Indiana University researchers have identified a specific bacterial microbe that, when fed to honey bee larvae, can reduce the effects of nutritional stress on developing bees—one of the leading causes of honey bee decline.
Their findings were recently published in the International Society for Microbial Ecology Journal.
Humans rely on honey bees for food security. Because they will pollinate almost anything, honey bees are extremely useful for agriculture. But over the past few decades, the honey bee population has experienced dramatic declines caused by the effects of multiple stressors, the most pervasive of which is limited nutrition. Beekeepers in the United States reported losing 40.5 percent of their managed colonies between 2015 and 2016 alone, according to a national survey.
"The effects of poor nutrition are most damaging in the developing larvae of honey bees, who mature into workers unable to meet the needs of their colony," said Irene Newton, a professor in the IU Bloomington College of Arts and Sciences' Department of Biology, who led the study. "It is therefore essential that we better understand the nutritional landscape experienced by honey bee larvae."
Newton said honey bees need to collect pollen and nectar from a variety of plants and flowers to help their colonies stay healthy throughout the year. But many bees in the U.S. lack this floral diversity.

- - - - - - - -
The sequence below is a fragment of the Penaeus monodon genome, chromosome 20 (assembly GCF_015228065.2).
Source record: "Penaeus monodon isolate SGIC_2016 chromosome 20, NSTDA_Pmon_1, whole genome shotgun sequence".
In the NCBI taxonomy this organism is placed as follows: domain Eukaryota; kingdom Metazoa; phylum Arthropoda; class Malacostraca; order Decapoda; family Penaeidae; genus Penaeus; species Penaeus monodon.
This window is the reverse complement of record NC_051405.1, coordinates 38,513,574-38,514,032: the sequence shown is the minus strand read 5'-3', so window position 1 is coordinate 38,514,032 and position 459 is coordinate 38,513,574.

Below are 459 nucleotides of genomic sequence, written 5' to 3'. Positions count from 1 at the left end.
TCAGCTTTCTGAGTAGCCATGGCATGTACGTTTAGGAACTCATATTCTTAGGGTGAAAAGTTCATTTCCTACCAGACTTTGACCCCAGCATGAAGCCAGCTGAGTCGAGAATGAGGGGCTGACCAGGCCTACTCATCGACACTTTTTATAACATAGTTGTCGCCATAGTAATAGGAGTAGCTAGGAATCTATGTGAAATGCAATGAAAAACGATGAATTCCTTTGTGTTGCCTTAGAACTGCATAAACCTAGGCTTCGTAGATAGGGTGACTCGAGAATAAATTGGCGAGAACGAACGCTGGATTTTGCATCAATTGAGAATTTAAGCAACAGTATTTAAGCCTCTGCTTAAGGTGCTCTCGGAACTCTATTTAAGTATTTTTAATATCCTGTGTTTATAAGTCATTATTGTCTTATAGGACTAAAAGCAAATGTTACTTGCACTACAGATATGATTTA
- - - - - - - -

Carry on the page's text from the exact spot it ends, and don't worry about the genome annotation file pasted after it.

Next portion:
"We've changed the way we use our land in the U.S.," Newton said. "Now we have tons of monoculture crops like corn, which are wind pollinated and therefore no use to bees, covering acres and acres of land. Other crops that bees do pollinate are grown in monoculture as well, limiting the options for bees.
"If you limit yourself to only eating one thing, that's not healthy for you. You have to have a broad diet that will help fulfill all of your nutritional needs. Bees are the same way."
Honey bee larvae are fed by their sister bees. Their diet consists of foraged ingredients such as nectar and pollen, as well as royal jelly—a bee glandular secretion that is complex and nutrient rich. If larvae are destined to be queens, they will eat royal jelly their whole lives. If they are workers, their diets will shift to nectar and pollen after a few days.